January 25, 2002 · 10:00 PM PST ·
THREE QUICK COMMENTS before I return to something that pays money and is due...
1. Thanks for all the nice comments about my announcement that I'm terminating my Comics Buyer's Guide column. I'll explain a bit (not a lot) about my reasons in a day or two.
There isn't that much to explain...
2. Nice obit on Ron Taylor in The Los Angeles Times the other day. Here's a link. And here's a link to one that ran a few days ago about John
3. Hey, wasn't an "apparent suicide" just what the whole Enron scandal needed? Between the shredding and the death, a large
portion of America will never believe that someone hasn't destroyed evidence or a witness that would prove Bush and Cheney planned the whole thing
and maybe the 9/11 disasters as a diversion. Now, if only some photogenic woman will turn up who figures into it all, we'll never hear the end
of this one.
January 24, 2002 · 11:00 PM PST ·
A FINE ARTIST and a fine gentleman, Kurt Schaffenberger, died earlier this evening at the Shorrock Garden Nursing Home in Brick,
New Jersey. Kurt was 81 and had been ill for some time with an array of ailments including diabetes and heart trouble, so his passing was not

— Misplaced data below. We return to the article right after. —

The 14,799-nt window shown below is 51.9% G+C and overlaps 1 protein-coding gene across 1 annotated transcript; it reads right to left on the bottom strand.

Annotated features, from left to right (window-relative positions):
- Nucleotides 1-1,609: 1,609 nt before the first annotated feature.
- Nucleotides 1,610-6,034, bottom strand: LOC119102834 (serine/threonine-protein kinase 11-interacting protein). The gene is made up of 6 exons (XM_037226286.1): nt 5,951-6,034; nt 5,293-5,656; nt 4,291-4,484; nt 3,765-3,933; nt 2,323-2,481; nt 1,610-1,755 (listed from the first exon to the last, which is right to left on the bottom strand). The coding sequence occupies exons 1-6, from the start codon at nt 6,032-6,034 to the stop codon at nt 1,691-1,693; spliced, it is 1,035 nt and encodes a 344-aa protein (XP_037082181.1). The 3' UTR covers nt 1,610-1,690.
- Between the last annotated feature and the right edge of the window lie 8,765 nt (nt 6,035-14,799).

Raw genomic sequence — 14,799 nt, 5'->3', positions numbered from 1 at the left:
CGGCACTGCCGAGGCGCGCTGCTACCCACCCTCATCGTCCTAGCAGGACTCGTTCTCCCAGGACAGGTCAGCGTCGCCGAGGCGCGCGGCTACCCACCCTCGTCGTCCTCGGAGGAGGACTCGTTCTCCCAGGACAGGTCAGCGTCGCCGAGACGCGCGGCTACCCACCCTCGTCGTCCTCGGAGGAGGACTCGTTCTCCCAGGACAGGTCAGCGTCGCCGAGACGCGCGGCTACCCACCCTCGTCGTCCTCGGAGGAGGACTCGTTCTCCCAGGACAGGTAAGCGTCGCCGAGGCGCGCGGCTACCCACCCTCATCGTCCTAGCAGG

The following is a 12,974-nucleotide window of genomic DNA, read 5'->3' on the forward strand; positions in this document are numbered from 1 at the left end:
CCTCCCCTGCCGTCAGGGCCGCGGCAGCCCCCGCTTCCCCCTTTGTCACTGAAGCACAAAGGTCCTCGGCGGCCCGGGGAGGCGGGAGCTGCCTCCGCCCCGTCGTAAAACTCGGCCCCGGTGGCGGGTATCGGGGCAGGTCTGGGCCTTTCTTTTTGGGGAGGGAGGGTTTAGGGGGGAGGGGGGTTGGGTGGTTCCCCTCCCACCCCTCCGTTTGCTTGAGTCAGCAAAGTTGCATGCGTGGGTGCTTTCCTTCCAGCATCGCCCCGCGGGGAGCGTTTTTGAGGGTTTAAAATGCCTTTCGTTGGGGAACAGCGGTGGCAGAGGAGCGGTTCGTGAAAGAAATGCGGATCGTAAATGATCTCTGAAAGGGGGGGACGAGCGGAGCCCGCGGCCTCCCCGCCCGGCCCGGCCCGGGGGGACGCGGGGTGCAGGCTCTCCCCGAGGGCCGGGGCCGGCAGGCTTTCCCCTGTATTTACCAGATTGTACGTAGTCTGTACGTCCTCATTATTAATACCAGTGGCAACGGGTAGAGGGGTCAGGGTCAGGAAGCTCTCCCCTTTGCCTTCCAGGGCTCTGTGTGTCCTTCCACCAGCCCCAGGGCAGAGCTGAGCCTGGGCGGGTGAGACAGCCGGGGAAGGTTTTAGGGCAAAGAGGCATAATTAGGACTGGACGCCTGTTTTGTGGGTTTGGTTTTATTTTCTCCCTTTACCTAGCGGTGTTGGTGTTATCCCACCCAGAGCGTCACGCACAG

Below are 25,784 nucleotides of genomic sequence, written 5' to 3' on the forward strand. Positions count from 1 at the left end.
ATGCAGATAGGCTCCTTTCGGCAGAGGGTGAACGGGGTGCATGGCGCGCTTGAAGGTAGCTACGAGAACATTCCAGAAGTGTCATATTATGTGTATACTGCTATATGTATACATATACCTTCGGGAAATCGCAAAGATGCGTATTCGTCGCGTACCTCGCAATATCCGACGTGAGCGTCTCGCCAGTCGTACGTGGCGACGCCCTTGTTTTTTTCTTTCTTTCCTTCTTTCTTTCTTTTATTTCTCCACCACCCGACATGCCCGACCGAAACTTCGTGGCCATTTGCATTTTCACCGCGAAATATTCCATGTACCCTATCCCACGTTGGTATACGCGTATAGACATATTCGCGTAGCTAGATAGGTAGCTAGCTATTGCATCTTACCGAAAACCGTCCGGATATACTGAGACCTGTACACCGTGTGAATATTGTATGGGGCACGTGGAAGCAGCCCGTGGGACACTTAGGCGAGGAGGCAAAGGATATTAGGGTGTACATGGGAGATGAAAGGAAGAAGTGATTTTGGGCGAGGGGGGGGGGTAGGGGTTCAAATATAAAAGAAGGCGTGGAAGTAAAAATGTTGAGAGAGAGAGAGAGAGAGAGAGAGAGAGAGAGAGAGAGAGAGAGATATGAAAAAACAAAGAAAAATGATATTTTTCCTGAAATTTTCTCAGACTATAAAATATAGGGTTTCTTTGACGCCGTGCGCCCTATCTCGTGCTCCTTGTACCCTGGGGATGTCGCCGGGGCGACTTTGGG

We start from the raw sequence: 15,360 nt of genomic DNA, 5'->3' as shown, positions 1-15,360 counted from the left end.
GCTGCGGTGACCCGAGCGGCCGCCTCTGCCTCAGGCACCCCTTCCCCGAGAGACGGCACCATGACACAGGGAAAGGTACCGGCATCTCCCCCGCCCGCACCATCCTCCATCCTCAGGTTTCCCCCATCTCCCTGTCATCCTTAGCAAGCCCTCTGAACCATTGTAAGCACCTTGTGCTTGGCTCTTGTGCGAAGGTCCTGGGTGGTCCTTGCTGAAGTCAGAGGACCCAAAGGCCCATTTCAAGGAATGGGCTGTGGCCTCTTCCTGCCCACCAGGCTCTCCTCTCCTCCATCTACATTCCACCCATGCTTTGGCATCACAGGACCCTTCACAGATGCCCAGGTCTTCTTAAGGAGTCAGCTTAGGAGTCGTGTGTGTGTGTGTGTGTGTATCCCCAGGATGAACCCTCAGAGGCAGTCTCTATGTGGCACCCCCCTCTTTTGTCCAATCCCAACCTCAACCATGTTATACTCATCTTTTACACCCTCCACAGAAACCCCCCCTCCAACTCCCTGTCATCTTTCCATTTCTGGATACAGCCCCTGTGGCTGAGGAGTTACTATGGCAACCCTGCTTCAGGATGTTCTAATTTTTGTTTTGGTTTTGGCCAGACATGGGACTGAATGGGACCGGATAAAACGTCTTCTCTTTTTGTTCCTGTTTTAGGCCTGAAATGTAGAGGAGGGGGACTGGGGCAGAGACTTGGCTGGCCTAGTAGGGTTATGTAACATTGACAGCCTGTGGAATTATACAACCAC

unexpected. Still, it comes as a blow to lose the man who will forever be "the" Lois Lane artist to those of us who grew up on his
comics. Kurt was born in Germany but grew up in Hartford, Connecticut where — here's a coincidence — he dated my mother's best
friend in high school. Even drew in my mother's yearbook! Shortly after getting out of school and to the surprise of no one who knew him,
Kurt got into comics, soon becoming one of the most important artists at Fawcett, ranking third among the Captain Marvel artists after C.C. Beck and
Pete Costanza. Many fans felt that Schaffenberger was the best of a good lot.
In the fifties, after the Good Captain folded his tent, writer Otto Binder got Kurt a try-out at DC and he became the main artist on
Lois Lane while also working occasionally on Superman. (He also worked for other publishers, including A.C.G., where he signed
most of his work "Lou Wahl," since DC frowned on the notion of their freelancers freelancing.)
In the late sixties, Kurt was moved over, against his will, to draw Supergirl. Then he got into trouble with DC management when
he became the only artist to join what has been termed "The Writers' Rebellion" — a move by several DC writers to band together and demand